During National Children’s Gardening Week (May 23 and 31), I chatted to BBC Radio Northampton about fun and tasty ways to get children into the garden…

Gardening is a special gift you can pass on to a child – and with many of us trying to home school during lockdown, the garden provides the perfect outdoor classroom. From a small veg patch, raised bed or a couple of pots, your child
can grow an appreciation of nature, learn maths and science skills – and revel in the wonder that is fresh, homegrown food!

  1. Signature salad. Short attention spans means choosing seeds that germinate quickly. Salads can be grown pretty much anywhere – think welly boots, buckets, and even old chairs! Water first, scatter seed and cover with a thin layer of soil. Once they’re a few centimeters high, trim off the top with scissors to eat there and then or throw into salads. You can also personalise plots by getting children to sow cut-and-come-again salad leaves in the shape of their name.
  1. Edible train tunnel. Buy some plastic hula hoops (three or four will do) and cut them in half. Insert bamboo canes into the soil at regular intervals and slot the cut ends of the hoops over the canes, bending them to create a tunnel. Sow climbing nasturtium seeds at the bottom of each hoop (you can eat the leaves, flowers and seed heads of this plant) and let them climb over. You can build a train track through your tunnel and around the garden.

  1. Post of peas and beans. The big fat seeds of peas and beans are ideal for children to handle. If you’re growing in pots, try a few dwarf varieties, which need less space and support. Give a dazzling display with Dwarf French Bean ‘Golddukat’, ‘Borlotto Supremio Nano’, or Pea ‘Avola’, which only reaches 60cm, in a container or window box that’s at least 2ft by 1ft. Layer the base with broken crocks for drainage and fill with good quality peat-free compost, mixed with homemade if possible. Plant in blocks, five or six plants per side, two inches apart, so they can support each other, or sow direct at alternate spacings, 5cm deep. Firm in and water, and allow the plants to tumble down the sides or twirl around balcony railings. Peas can also be eaten straight from the pod, making them the ultimate fast food for children.
  1. Create a sunflower house. Brightly coloured, giant sunflowers are always a winner with children – and even more fun to hide in! Grow them into a den by marking out a square in the soil, leaving an opening for a ‘door’, and sowing sunflower seeds into the drill. As the plants grow they will create a little house with a roof of flowers, which you can bend over and tie together.

  1. Make your own seed tape. Sowing seeds can be tricky for little fingers – and thinning seedlings can be a chore – so make seed tapes with pre-spaced seeds that can be unfurled at the allotment or garden, or onto seed trays, to make the task more fun.
  • Cut paper towel or newspaper into strips, as wide and as long as you want your row. (Check the seed packet
    for measurements).
  • In a pan, mix together a little water and flour, and warm until the flour dissolves and forms a thick paste, rather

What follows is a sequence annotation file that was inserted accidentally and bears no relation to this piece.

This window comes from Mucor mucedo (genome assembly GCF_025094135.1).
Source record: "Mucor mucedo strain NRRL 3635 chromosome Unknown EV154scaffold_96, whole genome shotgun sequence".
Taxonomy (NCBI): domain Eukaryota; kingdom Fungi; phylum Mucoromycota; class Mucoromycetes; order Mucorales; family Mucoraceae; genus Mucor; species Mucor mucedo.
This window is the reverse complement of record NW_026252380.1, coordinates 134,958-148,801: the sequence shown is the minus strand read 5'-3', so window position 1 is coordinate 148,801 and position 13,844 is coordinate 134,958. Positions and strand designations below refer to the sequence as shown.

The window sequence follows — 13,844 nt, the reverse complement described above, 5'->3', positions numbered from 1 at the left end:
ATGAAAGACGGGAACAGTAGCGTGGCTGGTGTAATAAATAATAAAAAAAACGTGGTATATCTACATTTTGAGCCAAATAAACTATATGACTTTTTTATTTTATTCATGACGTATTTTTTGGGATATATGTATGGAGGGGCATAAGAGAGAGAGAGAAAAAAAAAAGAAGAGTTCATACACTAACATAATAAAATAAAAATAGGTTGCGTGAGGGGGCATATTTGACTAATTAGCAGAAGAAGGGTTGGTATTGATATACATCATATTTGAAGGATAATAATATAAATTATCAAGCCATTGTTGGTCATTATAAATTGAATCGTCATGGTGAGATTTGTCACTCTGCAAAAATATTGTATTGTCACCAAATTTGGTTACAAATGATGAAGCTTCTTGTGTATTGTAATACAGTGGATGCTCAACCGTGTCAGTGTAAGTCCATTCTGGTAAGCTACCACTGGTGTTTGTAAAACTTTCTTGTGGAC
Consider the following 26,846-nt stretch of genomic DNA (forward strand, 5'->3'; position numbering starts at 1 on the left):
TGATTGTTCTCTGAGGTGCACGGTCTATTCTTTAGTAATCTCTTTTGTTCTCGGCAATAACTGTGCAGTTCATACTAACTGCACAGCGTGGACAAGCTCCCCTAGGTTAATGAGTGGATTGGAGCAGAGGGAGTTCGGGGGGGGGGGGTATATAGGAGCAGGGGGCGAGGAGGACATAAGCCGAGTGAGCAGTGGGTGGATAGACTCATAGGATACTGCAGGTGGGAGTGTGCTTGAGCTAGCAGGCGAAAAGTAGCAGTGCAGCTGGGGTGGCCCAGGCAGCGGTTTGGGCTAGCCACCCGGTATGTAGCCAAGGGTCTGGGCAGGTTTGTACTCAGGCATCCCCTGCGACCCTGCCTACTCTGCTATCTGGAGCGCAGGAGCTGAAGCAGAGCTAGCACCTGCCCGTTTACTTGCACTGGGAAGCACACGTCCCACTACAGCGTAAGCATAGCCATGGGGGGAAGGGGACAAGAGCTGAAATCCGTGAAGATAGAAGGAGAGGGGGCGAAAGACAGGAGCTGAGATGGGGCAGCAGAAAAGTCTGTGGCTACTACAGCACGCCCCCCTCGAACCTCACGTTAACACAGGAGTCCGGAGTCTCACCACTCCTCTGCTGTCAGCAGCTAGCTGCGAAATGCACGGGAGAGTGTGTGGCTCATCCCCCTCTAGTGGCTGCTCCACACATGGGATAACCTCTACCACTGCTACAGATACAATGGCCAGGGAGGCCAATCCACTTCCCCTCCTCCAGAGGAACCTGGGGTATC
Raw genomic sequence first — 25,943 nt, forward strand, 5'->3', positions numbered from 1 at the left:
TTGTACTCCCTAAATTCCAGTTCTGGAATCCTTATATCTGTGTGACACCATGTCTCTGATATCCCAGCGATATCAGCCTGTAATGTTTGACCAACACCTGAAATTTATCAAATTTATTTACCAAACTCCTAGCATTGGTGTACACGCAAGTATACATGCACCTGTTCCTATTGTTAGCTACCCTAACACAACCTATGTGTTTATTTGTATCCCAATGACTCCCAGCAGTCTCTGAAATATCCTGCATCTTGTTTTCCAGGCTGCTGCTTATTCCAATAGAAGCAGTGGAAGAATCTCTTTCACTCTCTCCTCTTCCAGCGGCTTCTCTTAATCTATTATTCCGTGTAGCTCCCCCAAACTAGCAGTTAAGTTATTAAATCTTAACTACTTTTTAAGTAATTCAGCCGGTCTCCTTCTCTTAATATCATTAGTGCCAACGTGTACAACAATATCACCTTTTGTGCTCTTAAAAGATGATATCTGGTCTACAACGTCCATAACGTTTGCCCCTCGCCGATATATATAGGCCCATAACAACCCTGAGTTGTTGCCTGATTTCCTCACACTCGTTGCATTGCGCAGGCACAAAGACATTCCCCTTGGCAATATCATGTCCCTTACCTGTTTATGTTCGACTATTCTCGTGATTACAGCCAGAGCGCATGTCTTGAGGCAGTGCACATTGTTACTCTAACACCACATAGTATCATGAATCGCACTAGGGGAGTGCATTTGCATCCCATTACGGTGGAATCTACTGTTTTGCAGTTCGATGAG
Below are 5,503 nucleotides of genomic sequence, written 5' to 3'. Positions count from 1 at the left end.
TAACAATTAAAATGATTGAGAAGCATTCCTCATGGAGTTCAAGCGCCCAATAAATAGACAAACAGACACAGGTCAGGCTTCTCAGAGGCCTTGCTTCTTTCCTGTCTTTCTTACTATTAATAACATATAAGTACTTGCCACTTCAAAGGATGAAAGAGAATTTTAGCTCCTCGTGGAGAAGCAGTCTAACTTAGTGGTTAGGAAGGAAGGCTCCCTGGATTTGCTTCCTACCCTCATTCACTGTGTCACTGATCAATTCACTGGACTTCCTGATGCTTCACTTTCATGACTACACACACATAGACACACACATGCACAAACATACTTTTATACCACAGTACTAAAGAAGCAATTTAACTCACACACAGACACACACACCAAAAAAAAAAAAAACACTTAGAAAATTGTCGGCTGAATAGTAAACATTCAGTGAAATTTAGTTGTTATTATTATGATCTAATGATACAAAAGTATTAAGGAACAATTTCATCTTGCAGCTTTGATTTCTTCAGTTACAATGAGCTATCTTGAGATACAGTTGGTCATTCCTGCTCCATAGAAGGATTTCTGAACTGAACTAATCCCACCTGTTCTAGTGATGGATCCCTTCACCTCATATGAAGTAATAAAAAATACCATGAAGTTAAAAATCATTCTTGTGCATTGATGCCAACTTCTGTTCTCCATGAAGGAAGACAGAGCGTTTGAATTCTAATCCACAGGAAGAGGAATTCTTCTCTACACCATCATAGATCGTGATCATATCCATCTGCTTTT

like wallpaper paste. Pour into a bowl or, better still, a squeezy bottle with a nozzle.
  • Read the seed packet and work out how far apart the seeds need to be spaced. Using a ruler, mark the spacings on your newspaper strip and with a paintbrush dab your paste onto those marks and place one seed on each sticky spot.
  • Set aside to dry completely, and roll up and store somewhere cool and dark for later use (they’ll last for several months). You can use more strips for different seeds – just make sue you label them.
  • If you want to plant immediately, you can plant the entire biodegradable tape. Unfurl over pre-watered soil and cover with soil at the depth indicated on the seed packet.
  • You could even experiment with seeds discs, circles of seed paper, which you can place in pots instead.
  1. Make a cane topper.  Garden canes are very useful for supporting tall plants but the ends can be pointy and sharp, and just at the wrong height for children’s eyes. Draw faces on old tennis balls with permanent markers, cutting a hole in the bottom, and slip the ball over the top of the cane. Or, create fun shapes out of modelling clay, like these elf toppers, and dry in the oven, ensuring the hole in the bottom is wider than the cane as they tend to shrink as they dry.
  1. Throw a seed bomb.  Turn a game of rounders into a growing exercise, by mixing one part wildflower seed mix to three parts compost, and five parts clay, and add a little water to make it feel like cookie dough. Shape into a round ball with your hands and throw them into hard-to-reach areas of your garden (but ensure they land on soil!). In a few weeks you should have an explosion of colour!

  1. DIY plant markers. It can be easy to lose track of what you’ve sown and where. Get the kids to help you out with some homemade labels. You’ll have fun and save pots of cash on plastic plant labels! Find my step-by-step guide here.

I’d love to hear your ideas! Message me @allotmentalice on TwitterFacebook and Instagram